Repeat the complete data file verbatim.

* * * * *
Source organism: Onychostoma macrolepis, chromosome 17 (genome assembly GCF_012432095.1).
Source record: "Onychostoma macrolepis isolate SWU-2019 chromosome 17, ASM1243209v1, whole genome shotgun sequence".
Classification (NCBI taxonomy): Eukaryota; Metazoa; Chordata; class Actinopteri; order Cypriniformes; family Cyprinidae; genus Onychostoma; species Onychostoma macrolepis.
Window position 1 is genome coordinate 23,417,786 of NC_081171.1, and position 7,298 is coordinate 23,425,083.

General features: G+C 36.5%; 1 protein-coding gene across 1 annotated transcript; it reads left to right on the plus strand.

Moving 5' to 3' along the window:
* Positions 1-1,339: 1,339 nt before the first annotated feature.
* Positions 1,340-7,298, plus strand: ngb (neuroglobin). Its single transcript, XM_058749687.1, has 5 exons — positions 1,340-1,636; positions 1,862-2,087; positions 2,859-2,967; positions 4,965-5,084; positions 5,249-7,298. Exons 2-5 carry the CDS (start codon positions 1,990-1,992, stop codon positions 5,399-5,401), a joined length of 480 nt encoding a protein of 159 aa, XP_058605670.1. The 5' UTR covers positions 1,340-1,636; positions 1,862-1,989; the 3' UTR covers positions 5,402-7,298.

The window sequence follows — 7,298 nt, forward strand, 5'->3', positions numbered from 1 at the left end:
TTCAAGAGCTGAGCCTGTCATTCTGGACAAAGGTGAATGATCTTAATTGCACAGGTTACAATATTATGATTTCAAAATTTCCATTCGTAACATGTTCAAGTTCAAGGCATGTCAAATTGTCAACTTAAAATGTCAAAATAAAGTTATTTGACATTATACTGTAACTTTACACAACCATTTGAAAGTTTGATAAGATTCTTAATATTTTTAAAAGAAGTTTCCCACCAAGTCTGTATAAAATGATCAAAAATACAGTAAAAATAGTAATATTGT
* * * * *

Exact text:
Source organism: Onychostoma macrolepis, chromosome 17 (genome assembly GCF_012432095.1).
Source record: "Onychostoma macrolepis isolate SWU-2019 chromosome 17, ASM1243209v1, whole genome shotgun sequence".
Classification (NCBI taxonomy): Eukaryota; Metazoa; Chordata; class Actinopteri; order Cypriniformes; family Cyprinidae; genus Onychostoma; species Onychostoma macrolepis.
Window position 1 is genome coordinate 23,417,786 of NC_081171.1, and position 7,298 is coordinate 23,425,083.

General features: G+C 36.5%; 1 protein-coding gene across 1 annotated transcript; it reads left to right on the plus strand.

Moving 5' to 3' along the window:
* Positions 1-1,339: 1,339 nt before the first annotated feature.
* Positions 1,340-7,298, plus strand: ngb (neuroglobin). Its single transcript, XM_058749687.1, has 5 exons — positions 1,340-1,636; positions 1,862-2,087; positions 2,859-2,967; positions 4,965-5,084; positions 5,249-7,298. Exons 2-5 carry the CDS (start codon positions 1,990-1,992, stop codon positions 5,399-5,401), a joined length of 480 nt encoding a protein of 159 aa, XP_058605670.1. The 5' UTR covers positions 1,340-1,636; positions 1,862-1,989; the 3' UTR covers positions 5,402-7,298.

The window sequence follows — 7,298 nt, forward strand, 5'->3', positions numbered from 1 at the left end:
TTCAAGAGCTGAGCCTGTCATTCTGGACAAAGGTGAATGATCTTAATTGCACAGGTTACAATATTATGATTTCAAAATTTCCATTCGTAACATGTTCAAGTTCAAGGCATGTCAAATTGTCAACTTAAAATGTCAAAATAAAGTTATTTGACATTATACTGTAACTTTACACAACCATTTGAAAGTTTGATAAGATTCTTAATATTTTTAAAAGAAGTTTCCCACCAAGTCTGTATAAAATGATCAAAAATACAGTAAAAATAGTAATATTGT